The Russian Orthodox Church has overwhelmingly elected Metropolitan Kirill as its new leader, succeeding the late Patriarch Aleksy II, the shepherd of the church’s rebirth following decades of militant Soviet atheism.
Kirill, the church’s long-standing external relations director, defeated Metropolitan Kliment of Kaluga and Borovsk in a secret ballot by the Local Council, an electoral body made up of more than 700 clergy and laypeople from Russian Orthodox parishes across Russia, Belarus, Ukraine, Moldova, and elsewhere.
Metropolitan Isidor, announcing the result, said Kirill had won 508 votes to 169 for Kliment. The other final candidate, Belarusian Metropolitan Filaret of Minsk, had dropped out of the race and asked his supporters to back Kirill.
The January 27 poll took place in Moscow’s gold-domed Cathedral of Christ the Savior.
"Receiving this manifestation of God's will from your hands, I ask for your indulgence of my weaknesses," Kirill said after the vote. "I ask you to help me with your wise advice. I ask you to stand next to me while I carry out my patriarch's duties. But more than anything, I ask for your prayers."
He will be installed February 1 as the 16th Patriarch of Moscow and All Russia.Close Ties With Kremlin
The first election of a patriarch since the Soviet Union collapsed in 1991 comes at a time of growing popularity in Russia for the church, which has enjoyed close ties with the Kremlin under former President Vladimir Putin, now prime minister. Signs of those relations were on display last month at Aleksy’s funeral, when both Putin and President Dmitry Medvedev kissed the patriarch during his lying-in-state.
I ask you to help me with your wise advice. I ask you to stand next to me while I carry out my patriarch's duties. But more than anything, I ask for your prayers.
Kirill is seen as more inclined to seek some degree of independence from the Kremlin. But according to Romano Scalfi, an Italian Catholic priest and respected expert on Russian Orthodoxy, Kirill is unlikely to make any break with the church’s traditional role as faithful servant to the Russian state.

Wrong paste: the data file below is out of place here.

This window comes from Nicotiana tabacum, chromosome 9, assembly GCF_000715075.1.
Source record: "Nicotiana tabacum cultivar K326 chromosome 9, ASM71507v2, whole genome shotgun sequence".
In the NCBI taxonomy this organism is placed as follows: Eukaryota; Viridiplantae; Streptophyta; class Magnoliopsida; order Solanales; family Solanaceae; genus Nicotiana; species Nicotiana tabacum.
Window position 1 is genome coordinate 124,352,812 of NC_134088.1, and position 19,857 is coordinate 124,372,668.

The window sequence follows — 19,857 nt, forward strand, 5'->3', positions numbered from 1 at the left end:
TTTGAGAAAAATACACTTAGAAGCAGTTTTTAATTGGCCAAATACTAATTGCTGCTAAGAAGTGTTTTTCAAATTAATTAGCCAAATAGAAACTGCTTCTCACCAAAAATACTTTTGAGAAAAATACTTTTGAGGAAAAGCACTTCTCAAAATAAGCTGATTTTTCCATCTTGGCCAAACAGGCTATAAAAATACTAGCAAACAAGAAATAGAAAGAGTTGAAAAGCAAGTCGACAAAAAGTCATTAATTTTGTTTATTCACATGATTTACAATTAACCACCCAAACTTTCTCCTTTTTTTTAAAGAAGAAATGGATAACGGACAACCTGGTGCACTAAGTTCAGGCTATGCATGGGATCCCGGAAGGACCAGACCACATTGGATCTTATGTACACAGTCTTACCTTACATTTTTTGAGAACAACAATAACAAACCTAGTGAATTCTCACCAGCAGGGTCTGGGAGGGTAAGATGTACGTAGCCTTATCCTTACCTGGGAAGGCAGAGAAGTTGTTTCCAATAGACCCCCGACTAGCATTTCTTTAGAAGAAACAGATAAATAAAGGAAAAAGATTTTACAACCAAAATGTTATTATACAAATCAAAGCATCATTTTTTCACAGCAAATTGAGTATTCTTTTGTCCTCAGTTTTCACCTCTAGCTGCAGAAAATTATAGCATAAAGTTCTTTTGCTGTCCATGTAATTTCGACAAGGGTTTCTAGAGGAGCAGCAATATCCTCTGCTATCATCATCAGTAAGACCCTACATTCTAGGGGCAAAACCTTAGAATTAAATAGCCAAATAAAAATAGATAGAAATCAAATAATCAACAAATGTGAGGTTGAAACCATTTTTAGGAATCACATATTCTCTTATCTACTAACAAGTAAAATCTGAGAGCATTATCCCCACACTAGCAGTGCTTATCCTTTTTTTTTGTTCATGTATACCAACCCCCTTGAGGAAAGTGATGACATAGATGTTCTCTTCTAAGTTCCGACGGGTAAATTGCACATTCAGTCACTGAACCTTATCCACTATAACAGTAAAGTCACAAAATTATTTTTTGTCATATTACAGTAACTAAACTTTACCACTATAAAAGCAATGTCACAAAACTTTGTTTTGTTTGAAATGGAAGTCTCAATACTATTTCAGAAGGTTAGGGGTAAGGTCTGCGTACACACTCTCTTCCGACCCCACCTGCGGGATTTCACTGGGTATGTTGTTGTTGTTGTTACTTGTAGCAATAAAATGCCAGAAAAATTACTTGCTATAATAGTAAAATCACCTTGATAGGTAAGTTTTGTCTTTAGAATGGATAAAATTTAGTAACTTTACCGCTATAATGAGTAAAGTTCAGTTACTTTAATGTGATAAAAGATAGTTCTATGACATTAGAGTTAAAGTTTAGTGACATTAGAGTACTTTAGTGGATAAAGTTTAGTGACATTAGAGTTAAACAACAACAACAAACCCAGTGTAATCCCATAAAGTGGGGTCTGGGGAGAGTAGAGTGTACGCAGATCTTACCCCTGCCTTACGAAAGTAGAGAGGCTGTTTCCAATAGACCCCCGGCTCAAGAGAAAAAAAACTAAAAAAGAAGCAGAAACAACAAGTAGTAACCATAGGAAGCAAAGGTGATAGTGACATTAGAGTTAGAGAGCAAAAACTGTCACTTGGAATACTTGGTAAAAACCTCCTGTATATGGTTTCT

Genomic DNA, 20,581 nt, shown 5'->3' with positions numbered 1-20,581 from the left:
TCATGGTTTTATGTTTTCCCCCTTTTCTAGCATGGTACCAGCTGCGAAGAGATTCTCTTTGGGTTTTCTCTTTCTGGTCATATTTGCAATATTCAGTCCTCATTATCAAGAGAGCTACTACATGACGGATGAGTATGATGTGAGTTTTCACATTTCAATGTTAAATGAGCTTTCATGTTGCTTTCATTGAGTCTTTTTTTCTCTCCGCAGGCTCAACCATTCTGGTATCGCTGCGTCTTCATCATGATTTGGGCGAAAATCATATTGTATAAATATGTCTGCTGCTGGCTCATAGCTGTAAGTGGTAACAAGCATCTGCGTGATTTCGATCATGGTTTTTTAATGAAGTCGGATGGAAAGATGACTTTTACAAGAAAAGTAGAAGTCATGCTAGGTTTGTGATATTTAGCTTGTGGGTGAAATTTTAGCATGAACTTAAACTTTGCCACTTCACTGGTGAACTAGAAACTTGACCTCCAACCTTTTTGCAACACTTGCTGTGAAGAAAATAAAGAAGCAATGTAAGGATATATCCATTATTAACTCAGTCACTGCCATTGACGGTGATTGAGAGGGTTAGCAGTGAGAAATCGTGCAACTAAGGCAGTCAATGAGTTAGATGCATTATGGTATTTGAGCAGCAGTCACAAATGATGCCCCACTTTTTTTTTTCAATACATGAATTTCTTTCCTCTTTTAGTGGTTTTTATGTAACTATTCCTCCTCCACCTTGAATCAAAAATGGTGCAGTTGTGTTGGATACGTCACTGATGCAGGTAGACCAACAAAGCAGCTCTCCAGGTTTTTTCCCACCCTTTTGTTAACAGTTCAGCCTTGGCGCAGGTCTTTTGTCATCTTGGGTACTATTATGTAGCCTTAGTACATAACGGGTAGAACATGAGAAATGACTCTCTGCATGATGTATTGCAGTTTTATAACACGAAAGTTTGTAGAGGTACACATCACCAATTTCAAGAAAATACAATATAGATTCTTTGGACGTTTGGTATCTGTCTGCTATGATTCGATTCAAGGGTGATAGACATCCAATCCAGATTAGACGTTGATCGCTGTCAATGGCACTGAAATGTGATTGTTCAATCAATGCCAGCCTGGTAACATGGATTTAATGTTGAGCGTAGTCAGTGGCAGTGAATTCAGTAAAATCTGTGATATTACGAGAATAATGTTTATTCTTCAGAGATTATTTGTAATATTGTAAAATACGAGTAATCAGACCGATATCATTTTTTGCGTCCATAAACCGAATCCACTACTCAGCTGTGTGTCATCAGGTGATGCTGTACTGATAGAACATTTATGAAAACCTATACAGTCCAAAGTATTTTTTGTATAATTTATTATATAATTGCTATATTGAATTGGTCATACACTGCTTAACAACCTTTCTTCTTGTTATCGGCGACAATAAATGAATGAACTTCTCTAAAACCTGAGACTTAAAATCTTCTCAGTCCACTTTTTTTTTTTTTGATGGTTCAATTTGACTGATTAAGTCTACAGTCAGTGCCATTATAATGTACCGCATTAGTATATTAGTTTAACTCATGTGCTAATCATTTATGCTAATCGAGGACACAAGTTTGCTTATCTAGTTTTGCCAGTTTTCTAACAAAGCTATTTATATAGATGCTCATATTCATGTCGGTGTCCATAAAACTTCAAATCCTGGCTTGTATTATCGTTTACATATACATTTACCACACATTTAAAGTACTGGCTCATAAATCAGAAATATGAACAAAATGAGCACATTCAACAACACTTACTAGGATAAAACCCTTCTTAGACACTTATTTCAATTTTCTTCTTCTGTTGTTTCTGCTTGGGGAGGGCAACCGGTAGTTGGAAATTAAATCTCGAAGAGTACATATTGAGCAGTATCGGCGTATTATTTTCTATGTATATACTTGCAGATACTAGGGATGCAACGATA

“Given this long tradition [of subservience to the Kremlin], it’s unlikely that this tradition could be quickly broken,” Scalfi told RFE/RL before the vote. “It’s not like under the tsars, when they were free to do what they wanted. I think a certain pro-state line, and therefore a pro-Putin line, is inevitable.”
Known to millions of people across Russia and beyond, Kirill is seen as an advocate of better ties with the Roman Catholic Church. In December 2007, the 62-year-old from St. Petersburg held a meeting with Pope Benedict XVI at the Vatican, with which the Orthodox churches split in the "Great Schism" of 1054.
“He has a very good understanding of the church and its relations with other states. He is well prepared for the great mission of being patriarch,” Scalfi said. “He’s very ecumenical, so I believe in terms of relations with Catholics and others, he has every chance of continuing an agenda that has recently been strengthened, both by the [previous] patriarch as well as by the [Catholic] Church.” 'Problematic' Issues
But on the eve of the vote, Kirill said in a newspaper interview that there was a way to go before a meeting between the next patriarch and pope would be possible. He cited “issues which for a long time have been problematic” in their ties, recalling the frequent Russian Orthodox accusations of Roman proselytizing in Russia, where the Catholic Church is excluded from enjoying official status.
On January 25, a senior Bishops’ Council had selected Kirill, Kliment, and Filaret as the three final candidates for the vote by the Local Council. Recent weeks had seen intense lobbying by the contenders, with Kirill accused by some of engaging in smear tactics reminiscent of political campaigns.
"It was tense, dirty, and aggressive," Aleksandr Soldatov, editor of the Orthodox affairs website credo.ru, told RFE/RL's Russian Service. "On various blogs and Internet forums, Metropolitan Kirill's supporters published compromising material against his opponents and other possible candidates."
From breaking down, Kirill will now be called upon to build up.
Can he turn the church into a genuine force for spiritual and moral renewal, something along the lines of what the late writer Aleksandr Solzhenitsyn augured for post-Soviet Russia? Or will the biggest Orthodox church -- with some 165 million faithful worldwide -- remain largely subservient to the Kremlin’s will to wield it as an ideological tool for an emerging nation?
Therein may lie Kirill’s greatest challenge.